1月の最初の週末、日本ではまだお正月気分が残っている頃に開催されるのが The American Economic Association (AEA) の Annual Meeting だ。今年は１月６日から８日まで、シカゴで開催されていた。
昨年「経済学Ph.D.のアカデミック・ジョブマーケット｜AEA年次総会がサンフランシスコで開催」でも書いたように、この年次総会が通常とは異なる学会となっているのは、世界中の経済学Ph.D. 学生にとっての就職活動の場となっているからである。それでは一体、そこではより具体的にどんなことが行われているのだろうか？それを知るには先日の Wall Street Journal の記事 “Economics Conference Tests Job Seekers’ Mettle” が参考となるだろう。
CHICAGO—In one corner of the U.S. job market, the first weekend in January is the most important of the year.
At the annual meeting of the American Economic Association this weekend, thousands of economics graduate students were interviewed by universities, private firms and institutions like the Federal Reserve and International Monetary Fund hunting new talent.
The affair is comparable to the National Football League’s annual scouting combine every February, where players go through tests and stunts that help determine how they will fare in the NFL draft.
Instead of wearing tight uniforms and being asked to run a 40-yard dash, students here wear awkwardly fitting suits and are given five minutes to show their mastery of econometrics and prove their research could change the world.
“This is a super high-stakes game,” said Martin Beraja, 32 years old, who completed his Ph.D. at the University of Chicago in 2016 and scored a position at the Massachusetts Institute of Technology after interviewing at the conference last year. “You live for this for two or three years.”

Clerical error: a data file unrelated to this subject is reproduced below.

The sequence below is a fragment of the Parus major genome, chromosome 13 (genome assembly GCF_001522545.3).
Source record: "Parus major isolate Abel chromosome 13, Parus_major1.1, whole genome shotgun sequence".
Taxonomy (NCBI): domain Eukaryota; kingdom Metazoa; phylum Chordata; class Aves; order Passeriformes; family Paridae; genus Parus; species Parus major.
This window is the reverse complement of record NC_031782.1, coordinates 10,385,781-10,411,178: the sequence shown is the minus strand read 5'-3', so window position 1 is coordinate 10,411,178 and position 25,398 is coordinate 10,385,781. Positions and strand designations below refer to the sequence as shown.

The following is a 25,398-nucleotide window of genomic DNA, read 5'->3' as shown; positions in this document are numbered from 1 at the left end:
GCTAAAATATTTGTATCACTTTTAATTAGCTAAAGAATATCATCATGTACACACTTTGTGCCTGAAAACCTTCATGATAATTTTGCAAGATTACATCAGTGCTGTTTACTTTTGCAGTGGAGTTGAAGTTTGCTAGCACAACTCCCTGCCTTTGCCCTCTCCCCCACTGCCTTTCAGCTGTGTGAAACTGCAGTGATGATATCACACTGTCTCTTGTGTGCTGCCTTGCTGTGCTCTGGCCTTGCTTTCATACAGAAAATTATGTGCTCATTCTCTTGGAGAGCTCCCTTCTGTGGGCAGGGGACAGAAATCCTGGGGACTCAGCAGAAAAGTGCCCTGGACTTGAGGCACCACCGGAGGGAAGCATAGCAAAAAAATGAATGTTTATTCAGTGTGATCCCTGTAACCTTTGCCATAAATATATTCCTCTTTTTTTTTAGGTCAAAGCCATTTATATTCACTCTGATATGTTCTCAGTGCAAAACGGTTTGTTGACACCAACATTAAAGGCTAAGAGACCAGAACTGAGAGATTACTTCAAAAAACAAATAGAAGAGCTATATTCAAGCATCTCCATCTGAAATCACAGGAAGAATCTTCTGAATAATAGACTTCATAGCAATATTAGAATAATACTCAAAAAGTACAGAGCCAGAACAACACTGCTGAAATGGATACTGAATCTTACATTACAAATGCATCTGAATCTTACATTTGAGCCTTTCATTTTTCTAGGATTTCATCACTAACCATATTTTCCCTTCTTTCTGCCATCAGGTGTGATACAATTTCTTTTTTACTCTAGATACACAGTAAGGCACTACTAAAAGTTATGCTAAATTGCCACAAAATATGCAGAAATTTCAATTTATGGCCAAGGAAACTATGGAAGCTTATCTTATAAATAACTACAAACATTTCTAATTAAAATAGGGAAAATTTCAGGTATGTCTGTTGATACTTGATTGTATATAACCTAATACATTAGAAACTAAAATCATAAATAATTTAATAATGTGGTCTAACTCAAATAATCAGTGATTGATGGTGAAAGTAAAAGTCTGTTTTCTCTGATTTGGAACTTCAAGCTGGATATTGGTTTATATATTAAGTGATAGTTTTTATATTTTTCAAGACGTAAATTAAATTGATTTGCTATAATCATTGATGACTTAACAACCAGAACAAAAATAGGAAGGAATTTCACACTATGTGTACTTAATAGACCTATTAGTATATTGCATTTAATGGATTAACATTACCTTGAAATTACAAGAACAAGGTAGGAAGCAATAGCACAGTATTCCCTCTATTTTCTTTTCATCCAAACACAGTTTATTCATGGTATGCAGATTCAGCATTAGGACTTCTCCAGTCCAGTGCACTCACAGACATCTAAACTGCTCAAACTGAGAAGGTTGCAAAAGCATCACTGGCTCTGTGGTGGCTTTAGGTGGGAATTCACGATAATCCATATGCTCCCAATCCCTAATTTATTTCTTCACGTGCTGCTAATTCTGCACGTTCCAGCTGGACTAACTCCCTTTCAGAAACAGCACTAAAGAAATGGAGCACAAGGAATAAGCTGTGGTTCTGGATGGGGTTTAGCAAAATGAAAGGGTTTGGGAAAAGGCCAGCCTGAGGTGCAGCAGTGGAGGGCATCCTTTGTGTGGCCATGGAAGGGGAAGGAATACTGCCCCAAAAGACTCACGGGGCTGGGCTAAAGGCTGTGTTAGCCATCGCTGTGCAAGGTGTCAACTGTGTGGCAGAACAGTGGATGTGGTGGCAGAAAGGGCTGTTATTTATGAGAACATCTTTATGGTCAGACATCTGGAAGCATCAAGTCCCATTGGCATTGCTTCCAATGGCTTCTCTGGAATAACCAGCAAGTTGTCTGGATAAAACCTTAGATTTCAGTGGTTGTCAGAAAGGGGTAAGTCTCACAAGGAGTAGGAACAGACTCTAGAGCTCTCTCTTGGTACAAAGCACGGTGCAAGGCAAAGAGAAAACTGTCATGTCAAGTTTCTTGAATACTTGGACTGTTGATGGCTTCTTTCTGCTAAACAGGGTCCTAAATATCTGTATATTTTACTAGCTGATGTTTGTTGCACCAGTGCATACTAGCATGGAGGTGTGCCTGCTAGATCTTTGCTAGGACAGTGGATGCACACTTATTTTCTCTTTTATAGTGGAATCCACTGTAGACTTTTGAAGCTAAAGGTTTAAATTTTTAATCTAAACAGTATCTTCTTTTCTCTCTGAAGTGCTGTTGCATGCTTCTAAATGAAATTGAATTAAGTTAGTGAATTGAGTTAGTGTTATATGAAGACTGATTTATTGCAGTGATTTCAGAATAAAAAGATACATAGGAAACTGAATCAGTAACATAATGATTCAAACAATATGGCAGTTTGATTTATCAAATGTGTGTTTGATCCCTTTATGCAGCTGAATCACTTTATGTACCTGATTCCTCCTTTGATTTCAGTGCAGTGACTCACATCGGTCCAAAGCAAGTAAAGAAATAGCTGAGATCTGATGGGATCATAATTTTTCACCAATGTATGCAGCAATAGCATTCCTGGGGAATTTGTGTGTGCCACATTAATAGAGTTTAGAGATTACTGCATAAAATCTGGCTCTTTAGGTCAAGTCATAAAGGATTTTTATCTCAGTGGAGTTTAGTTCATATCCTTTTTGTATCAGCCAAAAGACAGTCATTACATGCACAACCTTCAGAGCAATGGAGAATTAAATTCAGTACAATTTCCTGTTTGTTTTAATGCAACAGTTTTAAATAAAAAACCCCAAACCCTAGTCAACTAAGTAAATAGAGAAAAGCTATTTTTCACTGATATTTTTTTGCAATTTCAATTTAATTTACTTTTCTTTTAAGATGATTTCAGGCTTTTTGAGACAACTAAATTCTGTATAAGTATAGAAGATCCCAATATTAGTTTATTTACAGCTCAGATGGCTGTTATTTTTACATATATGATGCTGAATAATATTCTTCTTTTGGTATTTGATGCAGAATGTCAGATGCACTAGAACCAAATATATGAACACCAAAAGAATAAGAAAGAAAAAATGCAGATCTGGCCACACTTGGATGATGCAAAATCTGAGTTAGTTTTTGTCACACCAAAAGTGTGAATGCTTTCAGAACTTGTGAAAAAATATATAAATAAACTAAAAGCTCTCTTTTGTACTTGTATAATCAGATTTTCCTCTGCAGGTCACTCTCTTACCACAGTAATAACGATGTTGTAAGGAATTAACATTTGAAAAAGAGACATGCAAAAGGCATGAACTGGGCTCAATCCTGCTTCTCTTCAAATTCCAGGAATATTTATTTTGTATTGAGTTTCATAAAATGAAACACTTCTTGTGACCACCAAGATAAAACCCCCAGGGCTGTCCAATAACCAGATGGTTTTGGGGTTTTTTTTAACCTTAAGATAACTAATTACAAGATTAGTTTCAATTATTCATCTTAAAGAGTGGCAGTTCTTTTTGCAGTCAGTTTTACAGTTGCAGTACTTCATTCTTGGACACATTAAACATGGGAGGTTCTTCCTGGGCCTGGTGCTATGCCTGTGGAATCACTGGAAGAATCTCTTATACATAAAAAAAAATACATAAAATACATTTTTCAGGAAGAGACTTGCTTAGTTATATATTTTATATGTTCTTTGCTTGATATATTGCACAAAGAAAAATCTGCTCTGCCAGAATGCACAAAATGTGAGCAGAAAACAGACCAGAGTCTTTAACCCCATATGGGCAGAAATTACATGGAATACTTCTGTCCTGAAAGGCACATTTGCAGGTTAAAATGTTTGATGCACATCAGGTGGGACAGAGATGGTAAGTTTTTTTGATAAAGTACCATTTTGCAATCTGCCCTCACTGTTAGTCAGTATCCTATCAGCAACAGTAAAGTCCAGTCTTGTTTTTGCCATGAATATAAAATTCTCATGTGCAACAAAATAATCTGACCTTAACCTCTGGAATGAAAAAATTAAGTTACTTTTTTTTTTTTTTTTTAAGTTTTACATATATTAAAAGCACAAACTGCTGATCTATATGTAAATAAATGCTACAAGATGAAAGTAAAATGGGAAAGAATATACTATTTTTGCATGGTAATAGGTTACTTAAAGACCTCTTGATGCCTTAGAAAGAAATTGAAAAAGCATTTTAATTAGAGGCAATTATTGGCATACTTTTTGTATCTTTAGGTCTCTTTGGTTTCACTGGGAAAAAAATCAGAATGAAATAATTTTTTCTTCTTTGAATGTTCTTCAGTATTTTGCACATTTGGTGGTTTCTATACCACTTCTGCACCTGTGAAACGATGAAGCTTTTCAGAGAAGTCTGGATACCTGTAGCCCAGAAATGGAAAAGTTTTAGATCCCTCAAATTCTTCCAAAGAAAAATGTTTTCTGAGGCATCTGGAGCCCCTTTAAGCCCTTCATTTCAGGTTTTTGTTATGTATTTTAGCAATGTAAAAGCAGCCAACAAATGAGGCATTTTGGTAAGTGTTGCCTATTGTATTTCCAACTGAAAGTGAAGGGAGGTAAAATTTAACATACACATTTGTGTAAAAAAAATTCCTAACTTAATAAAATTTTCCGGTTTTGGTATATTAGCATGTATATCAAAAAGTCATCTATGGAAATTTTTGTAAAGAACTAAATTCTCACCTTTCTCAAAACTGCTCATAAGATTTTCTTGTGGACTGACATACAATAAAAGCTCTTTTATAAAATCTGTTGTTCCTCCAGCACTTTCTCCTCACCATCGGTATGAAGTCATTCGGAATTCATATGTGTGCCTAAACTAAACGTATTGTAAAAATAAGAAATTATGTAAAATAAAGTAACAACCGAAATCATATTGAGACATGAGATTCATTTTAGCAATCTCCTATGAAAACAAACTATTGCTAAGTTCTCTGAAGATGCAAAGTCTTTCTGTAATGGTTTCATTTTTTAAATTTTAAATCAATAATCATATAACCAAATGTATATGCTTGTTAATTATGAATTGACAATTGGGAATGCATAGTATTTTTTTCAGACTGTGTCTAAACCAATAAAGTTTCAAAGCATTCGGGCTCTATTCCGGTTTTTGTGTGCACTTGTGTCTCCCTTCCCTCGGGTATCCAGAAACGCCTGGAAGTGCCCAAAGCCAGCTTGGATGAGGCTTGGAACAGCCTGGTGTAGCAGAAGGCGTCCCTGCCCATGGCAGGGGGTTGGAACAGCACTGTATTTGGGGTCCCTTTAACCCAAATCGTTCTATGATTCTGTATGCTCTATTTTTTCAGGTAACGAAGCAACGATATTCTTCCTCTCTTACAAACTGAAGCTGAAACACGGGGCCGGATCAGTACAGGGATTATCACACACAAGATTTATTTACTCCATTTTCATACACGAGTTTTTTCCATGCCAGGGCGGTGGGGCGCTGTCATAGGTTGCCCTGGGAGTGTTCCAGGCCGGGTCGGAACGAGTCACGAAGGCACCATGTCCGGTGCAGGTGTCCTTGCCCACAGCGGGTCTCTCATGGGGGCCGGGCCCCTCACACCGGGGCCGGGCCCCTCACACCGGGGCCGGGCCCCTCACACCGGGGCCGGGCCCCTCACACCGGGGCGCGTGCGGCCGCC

“It’s a tremendous burden for young people to go through this two-day process that will determine the rest of their lives,” said John List, chairman of the department of economics at the University of Chicago. “I wouldn’t wish it on my worst enemy.”
The conference has grown to become a major hub for recruiting. Job postings have gone up nearly 40% in the last decade alone, with 3,673 new jobs listed for 2017, according to JOE.
As size and diversity have grown, so too has the pressure on students.
Tatyana Deryugina, 32, who got her Ph.D. from MIT in 2012, recalls preparing for the AEA conference by writing out flashcards with questions she thought she might be asked. A month before the conference, she spent half her day reading the cards and half her day presenting her job market paper. Now an assistant professor of finance at the University of Illinois at Urbana-Champaign, she works with her students on preparing for the AEA.
Elizabeth Botkins, 27, a Ph.D. candidate at Ohio State University, said the most stressful part about the experience is not knowing whether you are preparing properly. If you’re doing something wrong, said Ms. Botkins, “you can’t fix it until it’s too late.” Her job market paper explores the impact of health insurance on health behavior.
Patrick Lapid, a 38-year-old Ph.D. candidate at the University of California, Berkeley, said he flew to Chicago on Wednesday, a day before the conference began. He practiced walking around from hotel to hotel and tried to acclimate to the freezing temperatures.
“You can get lost pretty easily,” he said. His job market paper explores enrollment at four-year colleges.
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